7. Apparently, Mitt’s problem is that those who don’t wan’t to hear him choose not to listen.I think that’s the problem of all would-be leaders.Romney on several occasions in the presidential campaign (and many, many times throughout his political career) has loudly and clearly emphasized that as a publicly elected official he WILL NOT be governed by the voice of any religious leader–the LDS church president, or any other. Unfortunately, to allay Romney’s religious opponents and cranks, apparently, would require that he open his daily protocol with a public announcement–announcing time, after time, after time again–his disdain for the LDS heirarchy. If not, then he might as well not be saying anything at all, right?Really, Keith, educate yourself. While you’re at it, you might want to try mustering a reason or two why having a faithful Mormon President might be exactly what your nation needs right about now. You can hate Mitt’s religion till hell freezes over, but there just aren’t many conservative Christians like him that are not only qualified to lead this nation, but are actually willing to make the sacrifice.As a Mormon, I’d love for one to beckon from the Bible belt, but the only one to make noise this year was a highly under-qualified Ark. Gov that rose to prominence merely as Mitt’s religious counter. Sad for America.Huckabees come a dime a dozen every election, but not Romneys. So we’ll get used to McCain, I guess.Your brother,Sincere.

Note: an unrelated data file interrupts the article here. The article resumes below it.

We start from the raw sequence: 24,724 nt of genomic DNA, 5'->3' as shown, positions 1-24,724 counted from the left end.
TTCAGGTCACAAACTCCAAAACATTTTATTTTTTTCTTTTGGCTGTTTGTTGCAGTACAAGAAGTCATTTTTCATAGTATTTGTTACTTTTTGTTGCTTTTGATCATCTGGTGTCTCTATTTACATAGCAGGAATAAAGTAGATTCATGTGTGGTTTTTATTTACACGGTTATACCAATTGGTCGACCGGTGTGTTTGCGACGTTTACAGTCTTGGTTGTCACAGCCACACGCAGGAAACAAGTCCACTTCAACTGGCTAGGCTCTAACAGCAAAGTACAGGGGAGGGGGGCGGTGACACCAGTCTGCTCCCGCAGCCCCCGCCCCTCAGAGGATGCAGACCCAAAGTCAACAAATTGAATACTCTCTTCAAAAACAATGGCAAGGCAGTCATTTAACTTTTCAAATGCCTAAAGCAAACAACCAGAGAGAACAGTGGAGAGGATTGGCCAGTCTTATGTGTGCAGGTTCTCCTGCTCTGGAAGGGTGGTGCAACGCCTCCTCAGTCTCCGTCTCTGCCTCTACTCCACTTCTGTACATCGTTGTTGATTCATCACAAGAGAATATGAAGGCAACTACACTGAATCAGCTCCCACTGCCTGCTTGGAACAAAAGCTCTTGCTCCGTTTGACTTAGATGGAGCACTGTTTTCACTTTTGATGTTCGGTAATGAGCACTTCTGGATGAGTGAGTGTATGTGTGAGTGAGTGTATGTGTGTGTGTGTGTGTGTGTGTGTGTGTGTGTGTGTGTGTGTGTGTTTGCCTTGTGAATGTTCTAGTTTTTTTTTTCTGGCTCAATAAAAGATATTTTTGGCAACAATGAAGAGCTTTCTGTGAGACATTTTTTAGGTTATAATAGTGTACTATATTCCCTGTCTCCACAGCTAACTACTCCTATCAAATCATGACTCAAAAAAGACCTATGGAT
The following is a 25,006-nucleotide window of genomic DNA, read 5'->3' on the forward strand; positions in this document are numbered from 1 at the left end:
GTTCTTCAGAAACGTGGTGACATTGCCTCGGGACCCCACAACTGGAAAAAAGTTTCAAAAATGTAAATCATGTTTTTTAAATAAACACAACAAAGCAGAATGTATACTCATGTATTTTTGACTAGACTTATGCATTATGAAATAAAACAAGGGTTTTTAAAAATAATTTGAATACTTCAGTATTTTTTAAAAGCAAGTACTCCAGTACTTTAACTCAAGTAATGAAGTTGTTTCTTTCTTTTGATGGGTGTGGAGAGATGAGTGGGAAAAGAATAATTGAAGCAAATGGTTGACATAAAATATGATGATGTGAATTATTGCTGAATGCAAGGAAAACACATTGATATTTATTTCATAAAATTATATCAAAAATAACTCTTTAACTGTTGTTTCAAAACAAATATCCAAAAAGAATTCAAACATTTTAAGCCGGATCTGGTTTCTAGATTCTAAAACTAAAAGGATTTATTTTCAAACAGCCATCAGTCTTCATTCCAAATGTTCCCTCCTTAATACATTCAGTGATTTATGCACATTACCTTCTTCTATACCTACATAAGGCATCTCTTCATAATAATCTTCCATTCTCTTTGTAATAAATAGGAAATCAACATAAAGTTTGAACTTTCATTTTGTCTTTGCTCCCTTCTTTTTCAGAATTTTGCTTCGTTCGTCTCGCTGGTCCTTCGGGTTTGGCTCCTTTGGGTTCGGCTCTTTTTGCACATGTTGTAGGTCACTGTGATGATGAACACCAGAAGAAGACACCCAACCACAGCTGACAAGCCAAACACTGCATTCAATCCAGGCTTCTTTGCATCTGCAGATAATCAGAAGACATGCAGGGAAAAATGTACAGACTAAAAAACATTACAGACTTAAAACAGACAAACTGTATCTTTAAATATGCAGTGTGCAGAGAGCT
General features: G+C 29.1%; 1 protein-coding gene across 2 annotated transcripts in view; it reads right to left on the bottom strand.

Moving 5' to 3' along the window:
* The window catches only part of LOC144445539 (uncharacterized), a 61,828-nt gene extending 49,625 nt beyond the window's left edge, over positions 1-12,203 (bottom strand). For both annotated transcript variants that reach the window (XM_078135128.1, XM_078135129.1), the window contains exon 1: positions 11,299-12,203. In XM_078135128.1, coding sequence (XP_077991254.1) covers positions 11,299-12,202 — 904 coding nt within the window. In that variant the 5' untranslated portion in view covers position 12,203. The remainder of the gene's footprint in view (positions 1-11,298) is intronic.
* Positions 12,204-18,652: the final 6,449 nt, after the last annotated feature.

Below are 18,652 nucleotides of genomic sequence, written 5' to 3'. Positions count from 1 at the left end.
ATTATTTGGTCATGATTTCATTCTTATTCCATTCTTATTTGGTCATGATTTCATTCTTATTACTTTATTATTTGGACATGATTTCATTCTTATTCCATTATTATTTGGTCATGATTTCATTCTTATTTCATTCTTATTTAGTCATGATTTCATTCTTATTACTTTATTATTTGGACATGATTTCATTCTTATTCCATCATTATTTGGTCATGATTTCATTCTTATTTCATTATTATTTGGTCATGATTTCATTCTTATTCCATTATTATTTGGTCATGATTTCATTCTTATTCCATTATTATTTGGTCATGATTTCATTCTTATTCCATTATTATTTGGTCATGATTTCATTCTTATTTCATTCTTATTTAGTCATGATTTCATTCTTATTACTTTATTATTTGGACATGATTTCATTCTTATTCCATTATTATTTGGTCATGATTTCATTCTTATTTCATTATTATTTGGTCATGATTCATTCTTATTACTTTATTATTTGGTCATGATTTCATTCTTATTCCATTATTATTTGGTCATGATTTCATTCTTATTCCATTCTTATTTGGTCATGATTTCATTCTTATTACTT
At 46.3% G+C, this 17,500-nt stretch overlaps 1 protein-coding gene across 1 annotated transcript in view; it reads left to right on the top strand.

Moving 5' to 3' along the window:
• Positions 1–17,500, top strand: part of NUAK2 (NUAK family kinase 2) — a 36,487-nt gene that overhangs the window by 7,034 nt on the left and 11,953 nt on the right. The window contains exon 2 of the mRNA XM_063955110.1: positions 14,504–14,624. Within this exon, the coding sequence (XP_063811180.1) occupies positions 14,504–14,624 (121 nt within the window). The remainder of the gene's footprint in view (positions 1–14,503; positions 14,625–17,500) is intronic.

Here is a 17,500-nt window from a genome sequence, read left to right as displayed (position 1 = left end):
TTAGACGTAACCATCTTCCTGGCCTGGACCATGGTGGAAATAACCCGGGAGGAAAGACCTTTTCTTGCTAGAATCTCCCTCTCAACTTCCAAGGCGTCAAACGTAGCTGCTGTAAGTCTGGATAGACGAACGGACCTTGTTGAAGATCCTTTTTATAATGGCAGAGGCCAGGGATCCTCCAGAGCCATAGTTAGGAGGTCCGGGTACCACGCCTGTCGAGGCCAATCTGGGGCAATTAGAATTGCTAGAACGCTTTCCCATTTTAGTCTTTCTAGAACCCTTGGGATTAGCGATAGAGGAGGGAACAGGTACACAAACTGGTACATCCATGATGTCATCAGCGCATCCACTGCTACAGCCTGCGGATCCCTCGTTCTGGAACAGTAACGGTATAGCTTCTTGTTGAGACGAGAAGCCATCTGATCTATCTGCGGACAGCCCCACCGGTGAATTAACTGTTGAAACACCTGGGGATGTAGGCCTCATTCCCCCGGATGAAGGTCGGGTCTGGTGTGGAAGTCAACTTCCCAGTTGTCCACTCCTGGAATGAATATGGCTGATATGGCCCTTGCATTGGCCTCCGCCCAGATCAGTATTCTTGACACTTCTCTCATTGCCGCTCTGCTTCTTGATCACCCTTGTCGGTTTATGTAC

8. Sincere,I just had to smile when I read your last comment. First you insinuate that I am choosing not to listen to Mitt Romney when he says that he “has loudly and clearly emphasized that as a publicly elected official he WILL NOT be governed by the voice of any religious leader–the LDS church president, or any other.”Then you say that I should come up with a couple of reasons “why having a faithful Mormon President might be exactly what your nation needs right about now.”Which is it? Is Romney going to be faithful to the covenants he has made in the temple (and I KNOW you don’t want to go there) or is he going to put the needs of his country above the voice of his prophet?